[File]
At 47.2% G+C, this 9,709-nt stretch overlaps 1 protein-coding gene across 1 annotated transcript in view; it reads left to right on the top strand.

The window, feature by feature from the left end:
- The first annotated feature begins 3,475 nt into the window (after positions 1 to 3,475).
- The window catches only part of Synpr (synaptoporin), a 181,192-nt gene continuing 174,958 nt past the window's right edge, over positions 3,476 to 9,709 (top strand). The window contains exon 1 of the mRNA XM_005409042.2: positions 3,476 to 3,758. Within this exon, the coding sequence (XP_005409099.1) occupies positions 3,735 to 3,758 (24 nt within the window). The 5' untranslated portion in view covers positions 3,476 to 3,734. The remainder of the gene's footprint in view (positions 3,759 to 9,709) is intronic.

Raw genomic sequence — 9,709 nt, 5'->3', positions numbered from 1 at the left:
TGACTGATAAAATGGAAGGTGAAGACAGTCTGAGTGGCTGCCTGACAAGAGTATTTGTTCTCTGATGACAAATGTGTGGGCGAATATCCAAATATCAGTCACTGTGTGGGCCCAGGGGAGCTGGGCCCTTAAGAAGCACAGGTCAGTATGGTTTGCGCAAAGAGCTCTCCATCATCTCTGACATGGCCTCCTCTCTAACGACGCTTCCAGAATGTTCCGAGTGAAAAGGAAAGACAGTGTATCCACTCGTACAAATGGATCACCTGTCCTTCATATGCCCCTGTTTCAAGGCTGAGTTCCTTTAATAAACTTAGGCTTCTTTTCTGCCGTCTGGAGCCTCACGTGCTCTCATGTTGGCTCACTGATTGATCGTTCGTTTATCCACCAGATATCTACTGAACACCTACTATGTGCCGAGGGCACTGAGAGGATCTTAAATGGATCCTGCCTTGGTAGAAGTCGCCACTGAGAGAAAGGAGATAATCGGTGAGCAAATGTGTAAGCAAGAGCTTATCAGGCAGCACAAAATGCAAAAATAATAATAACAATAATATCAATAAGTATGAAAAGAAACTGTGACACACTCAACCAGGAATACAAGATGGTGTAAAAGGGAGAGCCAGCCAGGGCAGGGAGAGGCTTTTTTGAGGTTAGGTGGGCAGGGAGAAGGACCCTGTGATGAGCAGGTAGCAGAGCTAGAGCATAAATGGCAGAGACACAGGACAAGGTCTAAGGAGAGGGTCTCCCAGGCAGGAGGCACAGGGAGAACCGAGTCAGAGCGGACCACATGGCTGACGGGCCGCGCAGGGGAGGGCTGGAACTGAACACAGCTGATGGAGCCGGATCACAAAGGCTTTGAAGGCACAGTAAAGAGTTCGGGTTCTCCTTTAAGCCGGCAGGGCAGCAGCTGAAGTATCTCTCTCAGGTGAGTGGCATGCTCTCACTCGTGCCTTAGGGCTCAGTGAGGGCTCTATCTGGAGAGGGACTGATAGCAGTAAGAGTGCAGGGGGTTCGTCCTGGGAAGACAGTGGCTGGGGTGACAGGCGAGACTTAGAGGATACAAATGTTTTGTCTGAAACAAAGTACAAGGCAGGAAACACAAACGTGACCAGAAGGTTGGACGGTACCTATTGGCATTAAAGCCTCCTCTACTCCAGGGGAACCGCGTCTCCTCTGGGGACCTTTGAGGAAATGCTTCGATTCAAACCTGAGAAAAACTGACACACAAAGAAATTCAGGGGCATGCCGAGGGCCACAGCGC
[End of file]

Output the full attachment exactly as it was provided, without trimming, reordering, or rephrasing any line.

At 47.2% G+C, this 9,709-nt stretch overlaps 1 protein-coding gene across 1 annotated transcript in view; it reads left to right on the top strand.

The window, feature by feature from the left end:
- The first annotated feature begins 3,475 nt into the window (after positions 1 to 3,475).
- The window catches only part of Synpr (synaptoporin), a 181,192-nt gene continuing 174,958 nt past the window's right edge, over positions 3,476 to 9,709 (top strand). The window contains exon 1 of the mRNA XM_005409042.2: positions 3,476 to 3,758. Within this exon, the coding sequence (XP_005409099.1) occupies positions 3,735 to 3,758 (24 nt within the window). The 5' untranslated portion in view covers positions 3,476 to 3,734. The remainder of the gene's footprint in view (positions 3,759 to 9,709) is intronic.

Raw genomic sequence — 9,709 nt, 5'->3', positions numbered from 1 at the left:
TGACTGATAAAATGGAAGGTGAAGACAGTCTGAGTGGCTGCCTGACAAGAGTATTTGTTCTCTGATGACAAATGTGTGGGCGAATATCCAAATATCAGTCACTGTGTGGGCCCAGGGGAGCTGGGCCCTTAAGAAGCACAGGTCAGTATGGTTTGCGCAAAGAGCTCTCCATCATCTCTGACATGGCCTCCTCTCTAACGACGCTTCCAGAATGTTCCGAGTGAAAAGGAAAGACAGTGTATCCACTCGTACAAATGGATCACCTGTCCTTCATATGCCCCTGTTTCAAGGCTGAGTTCCTTTAATAAACTTAGGCTTCTTTTCTGCCGTCTGGAGCCTCACGTGCTCTCATGTTGGCTCACTGATTGATCGTTCGTTTATCCACCAGATATCTACTGAACACCTACTATGTGCCGAGGGCACTGAGAGGATCTTAAATGGATCCTGCCTTGGTAGAAGTCGCCACTGAGAGAAAGGAGATAATCGGTGAGCAAATGTGTAAGCAAGAGCTTATCAGGCAGCACAAAATGCAAAAATAATAATAACAATAATATCAATAAGTATGAAAAGAAACTGTGACACACTCAACCAGGAATACAAGATGGTGTAAAAGGGAGAGCCAGCCAGGGCAGGGAGAGGCTTTTTTGAGGTTAGGTGGGCAGGGAGAAGGACCCTGTGATGAGCAGGTAGCAGAGCTAGAGCATAAATGGCAGAGACACAGGACAAGGTCTAAGGAGAGGGTCTCCCAGGCAGGAGGCACAGGGAGAACCGAGTCAGAGCGGACCACATGGCTGACGGGCCGCGCAGGGGAGGGCTGGAACTGAACACAGCTGATGGAGCCGGATCACAAAGGCTTTGAAGGCACAGTAAAGAGTTCGGGTTCTCCTTTAAGCCGGCAGGGCAGCAGCTGAAGTATCTCTCTCAGGTGAGTGGCATGCTCTCACTCGTGCCTTAGGGCTCAGTGAGGGCTCTATCTGGAGAGGGACTGATAGCAGTAAGAGTGCAGGGGGTTCGTCCTGGGAAGACAGTGGCTGGGGTGACAGGCGAGACTTAGAGGATACAAATGTTTTGTCTGAAACAAAGTACAAGGCAGGAAACACAAACGTGACCAGAAGGTTGGACGGTACCTATTGGCATTAAAGCCTCCTCTACTCCAGGGGAACCGCGTCTCCTCTGGGGACCTTTGAGGAAATGCTTCGATTCAAACCTGAGAAAAACTGACACACAAAGAAATTCAGGGGCATGCCGAGGGCCACAGCGC